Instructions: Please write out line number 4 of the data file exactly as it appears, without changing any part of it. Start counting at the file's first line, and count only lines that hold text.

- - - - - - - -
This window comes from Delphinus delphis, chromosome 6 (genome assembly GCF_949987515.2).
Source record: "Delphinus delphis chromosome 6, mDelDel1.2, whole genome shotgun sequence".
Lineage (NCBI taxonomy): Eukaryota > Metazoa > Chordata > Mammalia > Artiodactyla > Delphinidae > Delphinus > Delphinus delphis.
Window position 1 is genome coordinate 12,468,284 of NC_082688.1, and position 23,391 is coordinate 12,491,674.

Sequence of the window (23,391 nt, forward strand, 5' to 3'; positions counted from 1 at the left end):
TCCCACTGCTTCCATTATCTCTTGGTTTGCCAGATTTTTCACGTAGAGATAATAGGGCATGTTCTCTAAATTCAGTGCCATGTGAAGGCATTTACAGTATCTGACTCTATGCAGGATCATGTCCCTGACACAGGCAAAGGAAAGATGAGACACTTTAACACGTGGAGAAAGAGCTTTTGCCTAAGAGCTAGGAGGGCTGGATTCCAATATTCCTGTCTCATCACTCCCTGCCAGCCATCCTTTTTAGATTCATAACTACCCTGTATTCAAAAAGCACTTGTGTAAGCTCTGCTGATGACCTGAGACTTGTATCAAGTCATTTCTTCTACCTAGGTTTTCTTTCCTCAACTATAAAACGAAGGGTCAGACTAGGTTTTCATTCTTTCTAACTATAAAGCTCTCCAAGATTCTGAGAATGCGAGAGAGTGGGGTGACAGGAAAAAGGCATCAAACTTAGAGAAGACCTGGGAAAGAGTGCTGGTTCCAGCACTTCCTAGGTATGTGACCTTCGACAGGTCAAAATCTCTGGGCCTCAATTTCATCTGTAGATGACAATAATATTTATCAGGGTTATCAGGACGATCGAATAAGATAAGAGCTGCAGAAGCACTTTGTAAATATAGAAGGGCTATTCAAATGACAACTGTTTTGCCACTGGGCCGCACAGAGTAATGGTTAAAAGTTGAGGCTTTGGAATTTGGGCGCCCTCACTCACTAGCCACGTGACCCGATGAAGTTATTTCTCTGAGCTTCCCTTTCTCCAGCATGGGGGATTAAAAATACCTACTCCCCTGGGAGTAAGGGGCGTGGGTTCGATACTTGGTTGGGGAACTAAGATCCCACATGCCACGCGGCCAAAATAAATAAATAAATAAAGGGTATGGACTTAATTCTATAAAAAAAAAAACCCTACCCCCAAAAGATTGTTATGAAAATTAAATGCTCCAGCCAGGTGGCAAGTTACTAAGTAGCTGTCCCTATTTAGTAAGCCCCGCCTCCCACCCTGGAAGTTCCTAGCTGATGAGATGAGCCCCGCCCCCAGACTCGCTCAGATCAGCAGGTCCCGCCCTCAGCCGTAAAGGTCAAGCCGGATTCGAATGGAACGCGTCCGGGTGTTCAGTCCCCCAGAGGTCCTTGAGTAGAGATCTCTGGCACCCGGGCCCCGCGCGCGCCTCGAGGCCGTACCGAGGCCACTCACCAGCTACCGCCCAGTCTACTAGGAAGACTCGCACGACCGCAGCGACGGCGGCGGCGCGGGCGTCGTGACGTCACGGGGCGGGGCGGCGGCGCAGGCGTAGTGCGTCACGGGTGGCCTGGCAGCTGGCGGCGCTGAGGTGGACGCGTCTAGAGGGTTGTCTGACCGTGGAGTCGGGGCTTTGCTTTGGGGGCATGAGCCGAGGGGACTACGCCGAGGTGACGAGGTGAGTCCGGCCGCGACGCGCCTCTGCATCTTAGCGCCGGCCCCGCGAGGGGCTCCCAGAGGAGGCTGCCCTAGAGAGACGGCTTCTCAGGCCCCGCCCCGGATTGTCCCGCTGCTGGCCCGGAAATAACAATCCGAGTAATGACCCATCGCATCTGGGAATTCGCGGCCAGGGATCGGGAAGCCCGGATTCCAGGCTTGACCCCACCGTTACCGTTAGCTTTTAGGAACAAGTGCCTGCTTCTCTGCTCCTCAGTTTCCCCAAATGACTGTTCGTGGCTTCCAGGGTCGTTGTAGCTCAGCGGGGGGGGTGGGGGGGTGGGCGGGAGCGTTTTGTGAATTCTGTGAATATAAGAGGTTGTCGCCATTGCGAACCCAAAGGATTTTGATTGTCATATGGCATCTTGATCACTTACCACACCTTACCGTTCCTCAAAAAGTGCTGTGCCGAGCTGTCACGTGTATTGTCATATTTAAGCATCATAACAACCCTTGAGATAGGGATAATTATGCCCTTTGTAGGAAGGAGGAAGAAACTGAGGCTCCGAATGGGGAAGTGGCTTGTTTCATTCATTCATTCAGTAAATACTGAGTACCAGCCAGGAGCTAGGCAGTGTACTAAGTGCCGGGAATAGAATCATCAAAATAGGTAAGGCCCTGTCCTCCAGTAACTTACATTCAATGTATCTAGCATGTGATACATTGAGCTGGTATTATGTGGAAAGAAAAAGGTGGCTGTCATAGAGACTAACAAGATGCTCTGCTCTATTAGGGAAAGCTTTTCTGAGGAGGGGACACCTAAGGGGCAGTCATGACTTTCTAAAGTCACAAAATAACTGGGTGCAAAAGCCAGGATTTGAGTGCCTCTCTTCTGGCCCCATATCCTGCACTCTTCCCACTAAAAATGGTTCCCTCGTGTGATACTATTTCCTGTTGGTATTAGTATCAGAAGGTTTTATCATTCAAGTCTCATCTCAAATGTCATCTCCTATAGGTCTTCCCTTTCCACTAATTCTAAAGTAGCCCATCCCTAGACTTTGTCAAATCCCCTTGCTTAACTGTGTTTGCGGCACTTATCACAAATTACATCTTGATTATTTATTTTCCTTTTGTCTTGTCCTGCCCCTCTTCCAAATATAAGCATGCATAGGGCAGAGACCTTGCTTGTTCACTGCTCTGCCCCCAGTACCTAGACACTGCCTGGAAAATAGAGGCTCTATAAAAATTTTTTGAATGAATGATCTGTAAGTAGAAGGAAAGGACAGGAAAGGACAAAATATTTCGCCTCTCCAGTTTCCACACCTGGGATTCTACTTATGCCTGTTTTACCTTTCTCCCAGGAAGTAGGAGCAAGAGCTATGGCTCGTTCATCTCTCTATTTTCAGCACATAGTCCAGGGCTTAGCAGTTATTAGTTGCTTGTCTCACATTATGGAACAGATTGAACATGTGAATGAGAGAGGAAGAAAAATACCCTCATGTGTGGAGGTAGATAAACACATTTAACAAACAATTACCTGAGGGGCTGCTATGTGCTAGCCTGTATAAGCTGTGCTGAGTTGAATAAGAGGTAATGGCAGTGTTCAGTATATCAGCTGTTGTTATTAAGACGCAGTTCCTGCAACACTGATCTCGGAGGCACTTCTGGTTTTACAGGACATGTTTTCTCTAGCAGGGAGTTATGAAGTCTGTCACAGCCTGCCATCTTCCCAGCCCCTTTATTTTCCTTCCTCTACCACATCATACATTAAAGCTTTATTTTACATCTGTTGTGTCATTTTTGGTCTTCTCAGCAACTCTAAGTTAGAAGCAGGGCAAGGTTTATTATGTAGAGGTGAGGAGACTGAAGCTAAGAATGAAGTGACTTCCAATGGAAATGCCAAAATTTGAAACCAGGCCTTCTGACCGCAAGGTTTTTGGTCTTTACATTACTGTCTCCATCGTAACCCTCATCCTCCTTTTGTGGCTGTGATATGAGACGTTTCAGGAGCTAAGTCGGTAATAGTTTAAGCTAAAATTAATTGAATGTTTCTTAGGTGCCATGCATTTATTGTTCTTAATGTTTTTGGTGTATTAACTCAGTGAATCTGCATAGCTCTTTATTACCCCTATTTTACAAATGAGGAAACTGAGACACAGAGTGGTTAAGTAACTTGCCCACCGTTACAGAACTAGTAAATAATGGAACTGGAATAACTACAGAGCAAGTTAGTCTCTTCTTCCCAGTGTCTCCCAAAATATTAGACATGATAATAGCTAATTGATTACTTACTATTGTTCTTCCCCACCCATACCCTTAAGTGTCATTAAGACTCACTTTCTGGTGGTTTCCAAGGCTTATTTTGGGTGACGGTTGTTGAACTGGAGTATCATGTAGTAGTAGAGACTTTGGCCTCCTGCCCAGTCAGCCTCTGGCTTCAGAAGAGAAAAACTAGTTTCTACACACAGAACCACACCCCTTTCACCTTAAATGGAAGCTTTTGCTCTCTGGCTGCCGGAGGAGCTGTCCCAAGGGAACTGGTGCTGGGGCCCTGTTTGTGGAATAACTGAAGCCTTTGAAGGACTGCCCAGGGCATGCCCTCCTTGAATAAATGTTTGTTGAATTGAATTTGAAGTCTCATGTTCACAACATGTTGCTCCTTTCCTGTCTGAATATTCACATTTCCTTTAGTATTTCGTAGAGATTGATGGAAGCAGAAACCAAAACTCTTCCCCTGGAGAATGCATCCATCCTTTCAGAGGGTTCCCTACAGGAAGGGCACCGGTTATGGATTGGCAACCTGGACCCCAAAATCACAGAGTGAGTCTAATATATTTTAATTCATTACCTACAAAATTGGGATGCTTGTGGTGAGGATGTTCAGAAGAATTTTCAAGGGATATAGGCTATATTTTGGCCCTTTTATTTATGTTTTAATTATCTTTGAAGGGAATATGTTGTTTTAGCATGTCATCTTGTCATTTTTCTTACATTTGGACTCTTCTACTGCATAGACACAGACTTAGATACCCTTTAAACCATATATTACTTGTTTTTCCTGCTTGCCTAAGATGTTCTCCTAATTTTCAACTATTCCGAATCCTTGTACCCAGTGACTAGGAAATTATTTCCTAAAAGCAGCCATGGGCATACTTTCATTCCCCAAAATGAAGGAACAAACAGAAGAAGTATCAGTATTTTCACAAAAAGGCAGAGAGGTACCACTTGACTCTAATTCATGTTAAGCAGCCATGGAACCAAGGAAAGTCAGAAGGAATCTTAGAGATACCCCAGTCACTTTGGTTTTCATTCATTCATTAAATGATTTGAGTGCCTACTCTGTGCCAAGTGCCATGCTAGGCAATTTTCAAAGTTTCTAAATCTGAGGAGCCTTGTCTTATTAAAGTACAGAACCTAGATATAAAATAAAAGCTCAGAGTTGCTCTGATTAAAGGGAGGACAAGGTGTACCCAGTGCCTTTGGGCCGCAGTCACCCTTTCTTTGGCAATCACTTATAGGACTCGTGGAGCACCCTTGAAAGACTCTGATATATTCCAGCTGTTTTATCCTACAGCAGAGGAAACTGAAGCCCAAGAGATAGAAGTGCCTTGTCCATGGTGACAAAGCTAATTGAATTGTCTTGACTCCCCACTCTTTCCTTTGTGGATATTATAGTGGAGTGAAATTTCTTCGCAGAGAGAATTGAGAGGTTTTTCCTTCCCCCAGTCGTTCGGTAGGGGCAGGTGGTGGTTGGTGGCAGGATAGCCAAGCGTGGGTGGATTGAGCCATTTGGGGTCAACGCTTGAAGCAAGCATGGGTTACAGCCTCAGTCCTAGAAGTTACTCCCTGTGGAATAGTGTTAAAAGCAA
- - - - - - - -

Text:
Window position 1 is genome coordinate 12,468,284 of NC_082688.1, and position 23,391 is coordinate 12,491,674.